Laguna Beach to add lifeguard hours, Mermaid Beach tower

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Orange County lifeguards swim amid rough surf during the search for a missing swimmer in August 2020 at Table Rock Beach. Courtesy of John Thomas

The Laguna Beach Marine Safety Department has planned a major increase in staff, costing $586,000 over the next two years, to confront dangerous and nuisance behavior by some beach visitors.

Earlier this month, the Department rolled out a new schedule that will see 365 days of lifeguard service at Crescent Bay, Shaw’s Cove, Victoria Beach, Lagunita Beach, and Treasure Island Beach.

“We’re excited about having that coverage year-round,” Marine Safety Chief Kevin Snow said. “For the public, if they can go to an area and know there will be a lifeguard it will good thing. It’s just less likely you’ll have some these behaviors of drinking, smoking, littering, and dogs off-leash.”

On June 12, Marine Safety will also install and staff a lifeguard tower during the summer at Mermaid Beach—home to the so-called Pirate Tower. Uninformed visitors caught in the strong rip current off the rocky stretch of coastline next to the popular saltwater pool and tower have generated a significant increase in calls over the last decade, Snow said.

Couples in search of dazzling pregnancy or engagement photos also make their way down to the area also known as Mother’s Beach a sometimes get knocked down by rogue waves, said Michael Roy, a spokesperson for the Victoria Beach neighborhood.

“It somehow made it on the must list for your Instagram feed,” Snow said.

Last year, Victoria Beach residents had called upon the City Council to install a lifeguard at Mermaid Beach to monitor unsafe activity on the rocks and nuisance behavior like underage drinking, grilling, and littering on the beach.

“Because the Tower is such a draw for photographers, you have people walking on the rocks at unsafe times,” Roy said. 

Laguna Beach will spend $10,000 to buy a new lifeguard tower and annually spend $26,300 to staff it during the summer, according to a staff report. These costs will be absorbed by additional revenue created by the $1 per hour increase in parking revenue as well as the Measure LL sales tax fund.

The ongoing cost to the city coffers is worth it, Roy said.

“What is the cost of helicopter rescue? What is the cost of a life when someone gets swept off the rocks and drowns?” he said.

A new full-time marine safety officer will also be hired to respond to ocean-related emergencies, medical aids, and mutual aid calls to county beaches. This staffer will patrol south Laguna until 10 p.m. even though OC Parks owns and operates these beaches.

Laguna Beach Marine Safety reevaluated its operations schedule amid resident concerns about visitors taking advantage of lifeguards’ absence in the evening hours to continue risky behavior. Newport and Huntington Beach lifeguards are already standing watch until at least 10 p.m., Snow added.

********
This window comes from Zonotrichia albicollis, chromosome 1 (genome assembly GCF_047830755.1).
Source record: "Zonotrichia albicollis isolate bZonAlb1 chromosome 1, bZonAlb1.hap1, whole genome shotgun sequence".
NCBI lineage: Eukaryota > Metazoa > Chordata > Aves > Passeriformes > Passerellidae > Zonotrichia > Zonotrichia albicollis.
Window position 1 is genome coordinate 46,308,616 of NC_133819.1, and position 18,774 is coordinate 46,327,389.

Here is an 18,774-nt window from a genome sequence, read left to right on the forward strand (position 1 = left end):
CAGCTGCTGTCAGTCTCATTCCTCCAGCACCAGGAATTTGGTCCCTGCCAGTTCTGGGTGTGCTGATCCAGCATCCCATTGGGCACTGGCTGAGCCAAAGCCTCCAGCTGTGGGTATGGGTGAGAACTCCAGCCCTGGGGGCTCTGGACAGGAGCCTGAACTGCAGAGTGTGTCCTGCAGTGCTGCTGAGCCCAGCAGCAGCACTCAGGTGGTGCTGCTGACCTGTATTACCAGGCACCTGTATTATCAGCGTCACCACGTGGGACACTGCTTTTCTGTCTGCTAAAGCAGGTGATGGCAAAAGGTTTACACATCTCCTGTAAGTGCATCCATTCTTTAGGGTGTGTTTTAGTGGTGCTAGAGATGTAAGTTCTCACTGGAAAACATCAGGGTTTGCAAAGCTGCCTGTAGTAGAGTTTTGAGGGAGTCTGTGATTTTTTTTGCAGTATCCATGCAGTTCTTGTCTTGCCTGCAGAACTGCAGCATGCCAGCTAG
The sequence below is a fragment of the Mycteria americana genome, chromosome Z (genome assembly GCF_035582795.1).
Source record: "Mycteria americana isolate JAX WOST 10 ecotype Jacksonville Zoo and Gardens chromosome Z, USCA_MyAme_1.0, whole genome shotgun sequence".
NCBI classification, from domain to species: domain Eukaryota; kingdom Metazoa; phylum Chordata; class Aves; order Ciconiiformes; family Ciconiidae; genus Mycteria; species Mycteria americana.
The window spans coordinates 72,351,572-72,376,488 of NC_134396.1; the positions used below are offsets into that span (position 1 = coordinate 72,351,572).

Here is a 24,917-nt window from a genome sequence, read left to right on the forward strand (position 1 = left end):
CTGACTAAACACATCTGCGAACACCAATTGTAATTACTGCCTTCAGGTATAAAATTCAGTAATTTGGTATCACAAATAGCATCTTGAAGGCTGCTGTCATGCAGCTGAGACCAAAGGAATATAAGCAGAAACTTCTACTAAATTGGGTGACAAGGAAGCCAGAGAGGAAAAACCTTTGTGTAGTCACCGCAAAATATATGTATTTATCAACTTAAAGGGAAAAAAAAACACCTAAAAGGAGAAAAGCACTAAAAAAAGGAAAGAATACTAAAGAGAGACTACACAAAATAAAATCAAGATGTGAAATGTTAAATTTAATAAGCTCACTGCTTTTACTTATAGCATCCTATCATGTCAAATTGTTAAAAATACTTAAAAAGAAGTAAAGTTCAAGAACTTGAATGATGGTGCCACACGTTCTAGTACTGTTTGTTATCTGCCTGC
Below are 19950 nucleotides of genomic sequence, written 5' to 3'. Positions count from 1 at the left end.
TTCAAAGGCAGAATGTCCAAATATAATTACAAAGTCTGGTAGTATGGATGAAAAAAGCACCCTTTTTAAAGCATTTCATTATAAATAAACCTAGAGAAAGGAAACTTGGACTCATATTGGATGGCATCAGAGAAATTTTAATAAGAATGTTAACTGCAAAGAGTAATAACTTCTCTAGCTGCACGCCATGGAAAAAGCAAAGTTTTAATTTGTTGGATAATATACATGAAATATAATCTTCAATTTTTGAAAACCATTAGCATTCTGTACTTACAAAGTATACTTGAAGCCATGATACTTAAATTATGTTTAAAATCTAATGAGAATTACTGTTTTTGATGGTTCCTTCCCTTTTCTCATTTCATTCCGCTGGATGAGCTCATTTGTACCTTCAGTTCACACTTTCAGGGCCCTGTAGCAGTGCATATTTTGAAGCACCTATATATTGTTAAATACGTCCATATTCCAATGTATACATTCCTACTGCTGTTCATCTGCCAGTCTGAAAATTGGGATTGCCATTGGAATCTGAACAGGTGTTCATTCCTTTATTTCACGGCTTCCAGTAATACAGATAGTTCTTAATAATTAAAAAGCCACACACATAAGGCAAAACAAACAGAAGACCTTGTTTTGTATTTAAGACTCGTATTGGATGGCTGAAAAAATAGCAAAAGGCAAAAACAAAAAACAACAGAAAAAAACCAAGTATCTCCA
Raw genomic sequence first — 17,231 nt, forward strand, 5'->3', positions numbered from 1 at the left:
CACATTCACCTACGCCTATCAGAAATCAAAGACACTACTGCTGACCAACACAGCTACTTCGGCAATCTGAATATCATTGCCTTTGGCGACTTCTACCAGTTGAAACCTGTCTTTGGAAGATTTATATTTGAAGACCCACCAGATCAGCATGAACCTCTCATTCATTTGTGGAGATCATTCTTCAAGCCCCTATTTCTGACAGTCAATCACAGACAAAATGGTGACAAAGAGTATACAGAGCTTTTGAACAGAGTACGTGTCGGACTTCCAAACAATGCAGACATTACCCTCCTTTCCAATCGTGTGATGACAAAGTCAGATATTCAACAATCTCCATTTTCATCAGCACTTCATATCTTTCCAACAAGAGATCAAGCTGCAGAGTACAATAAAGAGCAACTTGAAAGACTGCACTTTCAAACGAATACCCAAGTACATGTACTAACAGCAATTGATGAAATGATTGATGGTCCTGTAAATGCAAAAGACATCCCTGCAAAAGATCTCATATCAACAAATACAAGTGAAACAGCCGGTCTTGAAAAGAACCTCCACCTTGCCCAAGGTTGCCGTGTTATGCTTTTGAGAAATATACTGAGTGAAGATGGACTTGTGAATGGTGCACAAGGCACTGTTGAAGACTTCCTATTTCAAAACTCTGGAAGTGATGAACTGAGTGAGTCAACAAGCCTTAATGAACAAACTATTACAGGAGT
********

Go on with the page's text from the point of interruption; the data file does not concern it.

“People are staying at the beach later,” Snow said. “It’s something we needed to look at doing and we’re happy to provide that.”

OC Parks added an additional private security officer in early 2020 to provide extended coverage, agency spokesperson Marisa O’Neil wrote in an email. In collaboration with Laguna Beach, OC Parks modified park ranger schedules and patrol hours to align with peak visitor times at popular destinations, including South Laguna beaches.

“Additionally OC Parks did increase staffing of OC Lifeguards in early 2020 in response to the increase in attendance associated with the COVID-19 stay at home restrictions,” O’Neil wrote.

There are ongoing meetings between county and city staffers to further enhance public safety at South Laguna beaches. In March, the Laguna Beach City Council approved a $100,000 appropriation to augment South Laguna county beach services as part of a broader Neighborhood and Environmental Protection Plan.

It’s still uncertain how exactly this money will be deployed, Snow said.

The Public Works Department is also tweaking operations to improve conditions on and near the sand. The City Council agreed to task a contractor to collect from all publish trash cans at city beaches and long Coast Highway during the weekends. Additionally, Laguna Beach will contract litter picker crews to pick up after visitors in popular neighborhoods including North Laguna, South Laguna, and Top of the World. This service will be paid $90,000 to annually work over 25 weekends, according to a staff report.

Two full-time city staffers who work Saturdays and Sundays will be reassigned to requests for graffiti removal, litter control, and public restroom maintenance at city parks and beaches.

Laguna Beach is also adding 20 concrete trash cans within neighborhoods including South Laguna, Driftwood, Victoria Beach, and Top of the World to encourage visitors to properly stow their garbage.

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